We decided when planning this trip that everywhere we wanted to go was within an easy train distance from Brussels. And with little kids we didn’t want to be changing hotels every evening. So with Brussels as our homebase, we decided we will spend one day in Brussels, one in Ghent and one day in Bruges – covering 3 of Belgium’s 4 cities (we won’t have enough time to make it to Antwerp) – our last day is a Sunday and since nothing will be likely open, we’ll just lay low around the area of our hotel til we have to leave for our flight.
Since it seems that everyone in Europe had All Saints Day off on Thursday and apparently a puente (bridge) holiday on Friday, everyone and their brother seems to be here in Belgium. When we planned this vacation, I had in my mind that this would be the off season – it’s not summer time peak and it’s not quite Christmas time for the markets yet – so who in the world would be coming to Belgium??? EVERYONE!! Everywhere we’ve been so far has been packed – restaurants, shops, public transit. By the way it was 4 degrees Celsius today (around 40F), rainy and windy – who decides to vacation in this weather? Us… and everyone else in Europe.
Today was our day to go to Ghent. We got a decently early start – like out of the hotel before 10. I love how far we’ve come as a family as far as how chill we are about when we get going. Now that the boys are older, we aren’t as held to a tight schedule. Yes, I know we need to feed them more often (hence yesterday’s debacle) but overall, we don’t have to be back in the hotel by 6 to eat and get ready for bed. We now have flexibility. And so we can head out whatever time we want and back whenever we want. It’s a really nice freedom that has been a long time coming.
The directions to Centraal Station were pretty easy – a straight shot from the hotel. Walking along a street lined with more waffles, chocolate and general shopping – it’s a good thing it was still just a tad early for them to be open. We stopped for more chocolate though… because, you know, it was there…and we needed (ok wanted) it. And I must insert here, that of the chocolate we’ve had so far, it’s been decent but for a country known for it’s chocolate, I have yet to be so impressed with any particular company that I go, OMG that is the BEST chocolate I’ve ever eaten. No, not yet. But I’ve still got two more days left, so maybe it will happen. I’m a chocolate LOVER and incredibly picky when it comes to the quality of my chocolate.
We detoured once again on the way to the Station by swinging through Grand Place – to see it in the daytime was well worth it. We didn’t take the time to explore the shops (we’ll do that Sunday and hopefully since it’s a tourist area, they will be open) since we wanted to get on our way, but we did stop for a few pictures.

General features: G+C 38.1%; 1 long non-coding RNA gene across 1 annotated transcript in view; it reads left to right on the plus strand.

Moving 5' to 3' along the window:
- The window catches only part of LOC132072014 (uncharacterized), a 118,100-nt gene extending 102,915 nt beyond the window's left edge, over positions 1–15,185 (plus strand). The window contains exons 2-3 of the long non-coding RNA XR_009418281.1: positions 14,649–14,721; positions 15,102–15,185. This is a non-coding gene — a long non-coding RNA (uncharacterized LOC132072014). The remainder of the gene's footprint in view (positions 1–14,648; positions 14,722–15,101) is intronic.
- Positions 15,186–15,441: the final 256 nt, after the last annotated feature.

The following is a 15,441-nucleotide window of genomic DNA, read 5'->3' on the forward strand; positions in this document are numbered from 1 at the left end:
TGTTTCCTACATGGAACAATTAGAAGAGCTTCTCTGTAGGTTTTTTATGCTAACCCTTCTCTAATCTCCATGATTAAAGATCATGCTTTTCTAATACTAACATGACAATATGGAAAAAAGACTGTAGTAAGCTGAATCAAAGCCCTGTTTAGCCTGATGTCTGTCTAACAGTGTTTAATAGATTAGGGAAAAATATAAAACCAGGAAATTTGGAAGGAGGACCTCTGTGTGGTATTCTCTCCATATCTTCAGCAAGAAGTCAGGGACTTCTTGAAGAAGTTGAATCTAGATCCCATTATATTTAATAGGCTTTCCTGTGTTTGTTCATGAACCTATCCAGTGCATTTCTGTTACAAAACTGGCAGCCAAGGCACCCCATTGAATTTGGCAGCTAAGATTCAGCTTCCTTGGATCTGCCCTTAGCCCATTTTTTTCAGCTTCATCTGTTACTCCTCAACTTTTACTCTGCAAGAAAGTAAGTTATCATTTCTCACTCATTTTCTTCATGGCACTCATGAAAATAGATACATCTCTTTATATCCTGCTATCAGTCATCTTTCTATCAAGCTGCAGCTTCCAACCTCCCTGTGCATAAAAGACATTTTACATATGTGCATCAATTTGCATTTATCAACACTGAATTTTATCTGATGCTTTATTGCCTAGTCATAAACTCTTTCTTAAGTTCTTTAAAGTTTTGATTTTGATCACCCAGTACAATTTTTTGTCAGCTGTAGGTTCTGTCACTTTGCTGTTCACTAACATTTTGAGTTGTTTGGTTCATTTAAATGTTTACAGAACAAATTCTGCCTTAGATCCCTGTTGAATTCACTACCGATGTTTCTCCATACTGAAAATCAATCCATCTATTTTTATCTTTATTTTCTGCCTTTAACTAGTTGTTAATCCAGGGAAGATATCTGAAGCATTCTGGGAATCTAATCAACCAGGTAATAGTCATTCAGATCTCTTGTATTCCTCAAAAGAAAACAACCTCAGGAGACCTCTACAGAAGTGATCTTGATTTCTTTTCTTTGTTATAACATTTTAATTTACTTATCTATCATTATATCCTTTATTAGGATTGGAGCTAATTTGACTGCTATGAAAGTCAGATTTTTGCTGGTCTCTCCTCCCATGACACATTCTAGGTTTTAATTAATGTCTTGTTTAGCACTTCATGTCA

Ok so back to Centraal Station – it was packed. Like lines at least 30 minutes long. Josh decided to try to the self ticketing while I stood in line – whoever got to the front first wins. But then he pulled me out of line because he didn’t know where we were going. Too bad that the self ticketing only worked with a Belgian credit card. Stupid machines. So back to the end of the line and at least a 30 minute wait… again. For a country that uses German as one of their languages, they lack German efficiency. Stereotype, I know, but just sayin’….
We finally got to the front of the line and bought tickets not just for today in Ghent but thinking ahead (so unlike us on a vacation), we bought our tickets for tomorrow for Bruges. Good thing is they don’t have a particular time so whenever we get out the door tomorrow is fine, no pressure. We got to our track with 5 minutes to spare and they also lack the Barcelona well marked train information – we hoped we got on the right train (we did) and headed to Ghent.
I don’t remember the last time I was on a train this crowded. It was ridiculous. Who in the world is on these trains? I know they are like the commuter rain and the FGC (in Barcelona) but seriously I’ve rarely seen them that full unless they are coming from a beach community in the summertime. We met some teachers from the US who are teaching at an international school in Italy near the Bulgarian border. Nice people and it made the time pass by quickly.
We got the Ghent and then had to figure out how to get into the city center. Yes, it’s a city, but really it just felt like a big town to me. There wasn’t much as far as traffic, the buildings weren’t all that tall. I guess essentially it’s a typical European small city. At first it felt a little sketchy and I thought, hmmm maybe this wasn’t a great idea. We were coming to Ghent on a suggestion of a friend of mine and I will admit for a moment I had some doubts (sorry Aimee!). But that feeling passed quickly as we got into the center of the city because it’s absolutely beautiful and did not disappoint.